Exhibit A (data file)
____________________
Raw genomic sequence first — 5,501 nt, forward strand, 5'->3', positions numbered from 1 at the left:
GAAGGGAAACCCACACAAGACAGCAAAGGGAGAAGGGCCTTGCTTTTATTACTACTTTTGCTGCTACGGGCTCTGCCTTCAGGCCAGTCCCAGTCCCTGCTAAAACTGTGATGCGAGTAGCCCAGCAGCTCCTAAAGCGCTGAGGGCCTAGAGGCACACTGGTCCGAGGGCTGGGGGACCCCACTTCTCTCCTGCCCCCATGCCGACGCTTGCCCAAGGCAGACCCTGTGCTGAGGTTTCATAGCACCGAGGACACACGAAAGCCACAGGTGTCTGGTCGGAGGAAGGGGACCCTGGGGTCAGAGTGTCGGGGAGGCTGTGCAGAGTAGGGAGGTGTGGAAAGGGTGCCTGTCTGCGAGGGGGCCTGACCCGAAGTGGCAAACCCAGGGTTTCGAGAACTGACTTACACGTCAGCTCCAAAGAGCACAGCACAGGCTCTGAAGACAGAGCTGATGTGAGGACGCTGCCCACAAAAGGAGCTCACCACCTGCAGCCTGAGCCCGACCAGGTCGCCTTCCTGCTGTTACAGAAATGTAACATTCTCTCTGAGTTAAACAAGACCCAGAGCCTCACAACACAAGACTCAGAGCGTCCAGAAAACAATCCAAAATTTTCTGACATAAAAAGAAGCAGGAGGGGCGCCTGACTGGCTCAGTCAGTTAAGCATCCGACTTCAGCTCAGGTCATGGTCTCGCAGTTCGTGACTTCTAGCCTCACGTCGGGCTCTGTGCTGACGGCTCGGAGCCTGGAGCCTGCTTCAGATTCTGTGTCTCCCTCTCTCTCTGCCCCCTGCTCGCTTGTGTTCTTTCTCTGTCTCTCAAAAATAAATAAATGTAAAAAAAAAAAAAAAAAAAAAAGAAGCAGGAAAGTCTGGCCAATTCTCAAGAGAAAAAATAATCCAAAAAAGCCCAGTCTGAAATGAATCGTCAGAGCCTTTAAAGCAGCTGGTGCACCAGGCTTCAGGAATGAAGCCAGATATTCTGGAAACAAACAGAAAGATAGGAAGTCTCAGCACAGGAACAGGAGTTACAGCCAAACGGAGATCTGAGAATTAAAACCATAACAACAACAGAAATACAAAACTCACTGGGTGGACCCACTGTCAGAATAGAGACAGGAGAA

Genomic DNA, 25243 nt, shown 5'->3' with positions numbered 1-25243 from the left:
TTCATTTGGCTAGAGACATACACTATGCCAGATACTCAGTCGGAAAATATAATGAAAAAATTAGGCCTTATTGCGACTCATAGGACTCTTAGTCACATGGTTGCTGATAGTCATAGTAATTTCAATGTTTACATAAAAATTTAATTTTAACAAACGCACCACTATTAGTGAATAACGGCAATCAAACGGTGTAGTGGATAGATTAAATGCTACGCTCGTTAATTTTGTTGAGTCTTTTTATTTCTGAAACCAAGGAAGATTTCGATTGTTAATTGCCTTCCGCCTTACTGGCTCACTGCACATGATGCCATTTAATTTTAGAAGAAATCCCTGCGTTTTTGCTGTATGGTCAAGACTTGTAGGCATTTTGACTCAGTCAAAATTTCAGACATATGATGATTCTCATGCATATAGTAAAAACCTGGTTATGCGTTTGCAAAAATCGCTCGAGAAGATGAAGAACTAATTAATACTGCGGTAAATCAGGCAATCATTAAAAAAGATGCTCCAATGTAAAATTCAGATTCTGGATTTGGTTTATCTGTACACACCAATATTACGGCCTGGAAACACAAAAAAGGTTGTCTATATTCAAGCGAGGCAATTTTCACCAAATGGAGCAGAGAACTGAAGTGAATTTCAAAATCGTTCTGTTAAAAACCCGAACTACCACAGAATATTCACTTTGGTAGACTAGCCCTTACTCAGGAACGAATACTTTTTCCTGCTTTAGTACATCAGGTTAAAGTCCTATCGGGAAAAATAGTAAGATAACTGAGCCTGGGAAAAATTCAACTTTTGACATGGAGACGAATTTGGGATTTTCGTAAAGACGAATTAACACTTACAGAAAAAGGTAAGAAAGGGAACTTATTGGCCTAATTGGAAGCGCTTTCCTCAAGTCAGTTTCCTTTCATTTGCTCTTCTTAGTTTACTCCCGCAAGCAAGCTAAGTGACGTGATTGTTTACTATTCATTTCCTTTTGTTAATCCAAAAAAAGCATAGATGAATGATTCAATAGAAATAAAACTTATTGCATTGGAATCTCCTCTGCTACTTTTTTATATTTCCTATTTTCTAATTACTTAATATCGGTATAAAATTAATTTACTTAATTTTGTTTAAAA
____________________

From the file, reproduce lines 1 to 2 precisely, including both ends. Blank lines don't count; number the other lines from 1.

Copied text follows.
Raw genomic sequence first — 5,501 nt, forward strand, 5'->3', positions numbered from 1 at the left:
GAAGGGAAACCCACACAAGACAGCAAAGGGAGAAGGGCCTTGCTTTTATTACTACTTTTGCTGCTACGGGCTCTGCCTTCAGGCCAGTCCCAGTCCCTGCTAAAACTGTGATGCGAGTAGCCCAGCAGCTCCTAAAGCGCTGAGGGCCTAGAGGCACACTGGTCCGAGGGCTGGGGGACCCCACTTCTCTCCTGCCCCCATGCCGACGCTTGCCCAAGGCAGACCCTGTGCTGAGGTTTCATAGCACCGAGGACACACGAAAGCCACAGGTGTCTGGTCGGAGGAAGGGGACCCTGGGGTCAGAGTGTCGGGGAGGCTGTGCAGAGTAGGGAGGTGTGGAAAGGGTGCCTGTCTGCGAGGGGGCCTGACCCGAAGTGGCAAACCCAGGGTTTCGAGAACTGACTTACACGTCAGCTCCAAAGAGCACAGCACAGGCTCTGAAGACAGAGCTGATGTGAGGACGCTGCCCACAAAAGGAGCTCACCACCTGCAGCCTGAGCCCGACCAGGTCGCCTTCCTGCTGTTACAGAAATGTAACATTCTCTCTGAGTTAAACAAGACCCAGAGCCTCACAACACAAGACTCAGAGCGTCCAGAAAACAATCCAAAATTTTCTGACATAAAAAGAAGCAGGAGGGGCGCCTGACTGGCTCAGTCAGTTAAGCATCCGACTTCAGCTCAGGTCATGGTCTCGCAGTTCGTGACTTCTAGCCTCACGTCGGGCTCTGTGCTGACGGCTCGGAGCCTGGAGCCTGCTTCAGATTCTGTGTCTCCCTCTCTCTCTGCCCCCTGCTCGCTTGTGTTCTTTCTCTGTCTCTCAAAAATAAATAAATGTAAAAAAAAAAAAAAAAAAAAAAGAAGCAGGAAAGTCTGGCCAATTCTCAAGAGAAAAAATAATCCAAAAAAGCCCAGTCTGAAATGAATCGTCAGAGCCTTTAAAGCAGCTGGTGCACCAGGCTTCAGGAATGAAGCCAGATATTCTGGAAACAAACAGAAAGATAGGAAGTCTCAGCACAGGAACAGGAGTTACAGCCAAACGGAGATCTGAGAATTAAAACCATAACAACAACAGAAATACAAAACTCACTGGGTGGACCCACTGTCAGAATAGAGACAGGAGAA